Archive for November, 2010
Here’s the song — the solo starts at 2:03.
Bear with me through this lengthy story. This song brings a strong memory to me every time I hear it, but it takes a while to tell.
In the summer of 1982, when I turned 15 and had just gotten my learner’s permit, I experienced one of the central adventures of my youth. It was well known to the boys of San Marcos High School that every summer, Texas high schools would send their top drill team girls to Southwest Texas State University (now simply Texas State) to participate in Drill Team Camp.
The girls were holed up in Falls Hall a featureless dormitory facing University Drive, one of San Marcos’ busiest thoroughfares. One afternoon, two friends and I drove down and “chatted up” some of the young women as they poked their heads out of the dorm windows. My friend Hunter was a pretty smooth operator and persuaded a couple of the dancers to sneak out with us later that night. All we had to do was figure out how to get them out without their chaperone knowing. We talked about it and decided we would bring a ladder so they could climb out of their second-floor window.
I seriously thought they were joking, but I snuck out at 11pm that night and drove down to the dorm with an aluminum extension ladder crammed into my parent’s 1979 VW Bus. My other friend Bob decided it was too risky and declined, but Hunter was gung-ho and the girls were true to their word. We propped the ladder up against the side of the dorm in full view of the entire town and they climbed out of the window.
We drove out to 5-Mile Dam, a secluded swimming hole on the Blanco River. It was dark and we were the only ones there. Hunter took one of the girls off into the woods to do who knows what (ok, I think I know), leaving me in the van with the other drill team majorette, whose name I don’t remember, but I think might have been Beth.
I slipped my favorite mix tape into the casette player and we talked. And talked. And talked some more. I knew that I should make a move, but I couldn’t work up the guts. Then “Lights” by Journey came on the stereo, and I knew this was my chance. It was the perfect moment. I swiveled in the driver’s seat and looked at her. Her young, pretty face was lit up by the radio’s light.
“Beth,” I said.
“Yes?” she replied, looking at me expectantly.
I paused. “Do you like Journey?”
“Um, sure…” she said. I imagine she sounded disappointed, but who knows?
And that was it. The moment passed. Hunter and his girl emerged from the trees and we drove back to the university. When we got back to the dorm, the girls invited us into their room, which they shared with two other dancers. Of course, we wanted to go, but didn’t like the idea of leaving the ladder propped up against the side of the building for anyone to see. So we climbed into their room and pulled the ladder up through the window after us. We sat on their beds talking, with my Dad’s extension ladder stretched out on the floor, until 5 am.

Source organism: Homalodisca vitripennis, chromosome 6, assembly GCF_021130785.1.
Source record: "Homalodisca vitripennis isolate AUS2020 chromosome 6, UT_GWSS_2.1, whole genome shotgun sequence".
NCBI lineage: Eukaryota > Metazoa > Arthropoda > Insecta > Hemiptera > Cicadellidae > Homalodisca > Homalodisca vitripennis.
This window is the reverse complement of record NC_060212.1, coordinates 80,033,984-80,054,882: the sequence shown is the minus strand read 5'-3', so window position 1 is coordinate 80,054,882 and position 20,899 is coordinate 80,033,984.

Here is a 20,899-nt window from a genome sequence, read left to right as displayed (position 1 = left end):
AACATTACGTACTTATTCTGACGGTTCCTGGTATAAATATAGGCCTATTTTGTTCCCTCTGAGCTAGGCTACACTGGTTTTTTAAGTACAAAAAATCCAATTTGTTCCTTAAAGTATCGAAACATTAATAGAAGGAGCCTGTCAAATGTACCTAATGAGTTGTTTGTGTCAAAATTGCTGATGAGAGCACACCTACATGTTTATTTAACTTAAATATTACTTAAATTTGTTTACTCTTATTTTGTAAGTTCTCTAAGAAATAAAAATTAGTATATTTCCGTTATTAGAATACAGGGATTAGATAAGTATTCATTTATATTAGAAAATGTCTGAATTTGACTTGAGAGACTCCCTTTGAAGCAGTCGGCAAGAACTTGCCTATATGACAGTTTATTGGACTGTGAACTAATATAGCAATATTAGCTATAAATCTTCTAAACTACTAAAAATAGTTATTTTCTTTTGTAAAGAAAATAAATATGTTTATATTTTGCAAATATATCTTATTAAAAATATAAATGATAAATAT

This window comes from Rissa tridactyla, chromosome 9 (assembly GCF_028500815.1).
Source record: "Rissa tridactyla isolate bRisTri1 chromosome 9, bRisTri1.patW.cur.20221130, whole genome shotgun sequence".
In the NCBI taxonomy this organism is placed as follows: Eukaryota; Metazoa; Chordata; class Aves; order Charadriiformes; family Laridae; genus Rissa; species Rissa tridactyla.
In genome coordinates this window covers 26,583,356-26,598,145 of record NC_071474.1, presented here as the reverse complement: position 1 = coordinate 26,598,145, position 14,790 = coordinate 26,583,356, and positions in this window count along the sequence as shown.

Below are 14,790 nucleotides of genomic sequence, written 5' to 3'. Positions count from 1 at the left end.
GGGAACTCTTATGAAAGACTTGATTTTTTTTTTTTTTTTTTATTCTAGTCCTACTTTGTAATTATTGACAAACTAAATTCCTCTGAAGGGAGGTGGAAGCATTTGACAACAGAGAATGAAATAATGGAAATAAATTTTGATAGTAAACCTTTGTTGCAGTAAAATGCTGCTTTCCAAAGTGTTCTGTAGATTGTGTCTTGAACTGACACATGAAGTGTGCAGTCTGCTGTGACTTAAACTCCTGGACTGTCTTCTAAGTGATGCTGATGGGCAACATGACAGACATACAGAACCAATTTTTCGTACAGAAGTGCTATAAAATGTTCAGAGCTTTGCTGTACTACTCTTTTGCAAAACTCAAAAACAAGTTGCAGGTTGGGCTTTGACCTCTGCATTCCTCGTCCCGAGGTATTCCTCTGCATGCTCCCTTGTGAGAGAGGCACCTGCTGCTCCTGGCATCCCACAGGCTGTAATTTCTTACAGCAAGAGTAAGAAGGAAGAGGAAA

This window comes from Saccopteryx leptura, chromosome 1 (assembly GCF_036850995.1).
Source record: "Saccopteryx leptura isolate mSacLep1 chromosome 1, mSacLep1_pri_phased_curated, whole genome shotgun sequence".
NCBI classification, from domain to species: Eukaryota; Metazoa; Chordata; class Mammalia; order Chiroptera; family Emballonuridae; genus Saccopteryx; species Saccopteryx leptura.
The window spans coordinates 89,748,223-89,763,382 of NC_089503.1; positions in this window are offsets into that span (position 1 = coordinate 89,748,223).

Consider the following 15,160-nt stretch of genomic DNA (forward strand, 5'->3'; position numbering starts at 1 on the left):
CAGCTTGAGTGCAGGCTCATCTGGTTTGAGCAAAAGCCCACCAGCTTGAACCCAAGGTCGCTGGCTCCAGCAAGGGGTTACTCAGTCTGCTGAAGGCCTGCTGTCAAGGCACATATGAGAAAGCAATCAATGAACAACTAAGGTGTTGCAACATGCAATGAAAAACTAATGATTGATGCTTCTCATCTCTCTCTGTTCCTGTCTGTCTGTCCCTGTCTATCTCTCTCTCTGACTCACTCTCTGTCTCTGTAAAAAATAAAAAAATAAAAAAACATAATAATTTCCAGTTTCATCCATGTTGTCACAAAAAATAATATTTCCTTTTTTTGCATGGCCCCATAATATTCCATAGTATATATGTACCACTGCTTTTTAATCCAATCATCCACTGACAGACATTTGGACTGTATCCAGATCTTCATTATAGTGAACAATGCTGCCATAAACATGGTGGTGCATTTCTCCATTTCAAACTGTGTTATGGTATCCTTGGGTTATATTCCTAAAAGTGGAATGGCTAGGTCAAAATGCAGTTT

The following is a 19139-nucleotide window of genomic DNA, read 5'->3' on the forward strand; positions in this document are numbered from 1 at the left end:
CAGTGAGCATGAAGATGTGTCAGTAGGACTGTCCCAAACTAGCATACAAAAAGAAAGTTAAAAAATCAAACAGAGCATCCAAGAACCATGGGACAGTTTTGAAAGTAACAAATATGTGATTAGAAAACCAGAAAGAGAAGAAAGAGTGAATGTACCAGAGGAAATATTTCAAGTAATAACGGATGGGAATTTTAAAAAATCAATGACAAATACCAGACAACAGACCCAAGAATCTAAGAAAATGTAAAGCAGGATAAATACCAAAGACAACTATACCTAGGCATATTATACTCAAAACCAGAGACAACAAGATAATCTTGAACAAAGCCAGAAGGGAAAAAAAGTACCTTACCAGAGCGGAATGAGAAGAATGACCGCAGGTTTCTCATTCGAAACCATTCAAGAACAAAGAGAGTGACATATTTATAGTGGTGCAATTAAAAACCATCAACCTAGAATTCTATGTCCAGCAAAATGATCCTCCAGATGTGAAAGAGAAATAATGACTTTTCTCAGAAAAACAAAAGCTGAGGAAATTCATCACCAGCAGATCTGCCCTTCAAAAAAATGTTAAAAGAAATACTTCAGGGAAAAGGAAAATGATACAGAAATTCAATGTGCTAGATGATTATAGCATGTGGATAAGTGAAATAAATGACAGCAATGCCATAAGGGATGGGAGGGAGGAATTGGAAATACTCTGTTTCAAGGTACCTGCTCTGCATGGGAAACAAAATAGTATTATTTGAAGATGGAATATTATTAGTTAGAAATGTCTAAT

I had another adventure trying to sneak back into my parent’s house at 6 am, but that’s another story and I’ve already written too much. It’s probably for the best that nothing unwholesome happened with Beth, but I’ll always think of “Lights” as a reminder of missed opportunities in the midst of boyhood adventure.
Journey’s guitarist, Neal Schon, was and is an amazing inspiration to me — both before I became a guitarist and since. As much as Steve Perry’s voice, the guitar work on Journey songs is essential to creating their signature sound — Schon’s playing is always distinctive and technically brilliant. Lights is certainly not the most difficult Journey solo I could have chosen, but the meaning the song holds for me won out over my desire for a challenge. There are certainly some difficult parts, but I think I will get it down fairly quickly.
Although Neil played a Gibson Les Paul during the time that Lights was recorded, he went on to design and sell his own line of guitars, one of which is shown below.
Backing Track: http://www.guitarbackingtrack.com/play/journey/lights.htm (Not great, but the best I could find)
Instructional Video: http://www.youtube.com/watch?v=v2W9rytIv4M
Sometimes the best way to improve something is to not practice it. I’ve know about this phenomenon since I was a gangly 14-year-old kid who used to go to the arcade every day and try to set the high score on the Tempest machine. I would get slowly and steadily better at it, but it was only after I went on a week’s vacation and came back to machine after a break that I bested my high score, and by a substantial margin. The brain needs some time to process skills.
Last week, I spent 4 days away from my guitar (not by choice, just due to circumstance), and when I came back to it this past weekend, I had improved my ability on this solo, so much so that I felt comfortable recording it today.
David Gilmour’s style is something I don’t think I could ever fully match, but let me know if you think I came close.
I know it’s been a while since I posted, and the truth is I’ve been heads down learning this solo. I feel really good about where I am, and I recorded this video in the anticipation of it being the final performance video, but I’m not quite there yet.
The issue is that David Gilmour is a frustratingly precise guitarist. His timing is really hard to match, and with the clean sound of the guitar, any mistake is glaringly obvious. While there aren’t too many mistakes in this performance, there are enough that I’m not satisfied with it. I’m going to work on it for another week and see where I am.
Thanks again to George Coller for the Strat loaner. I think it sounds awesome on this song.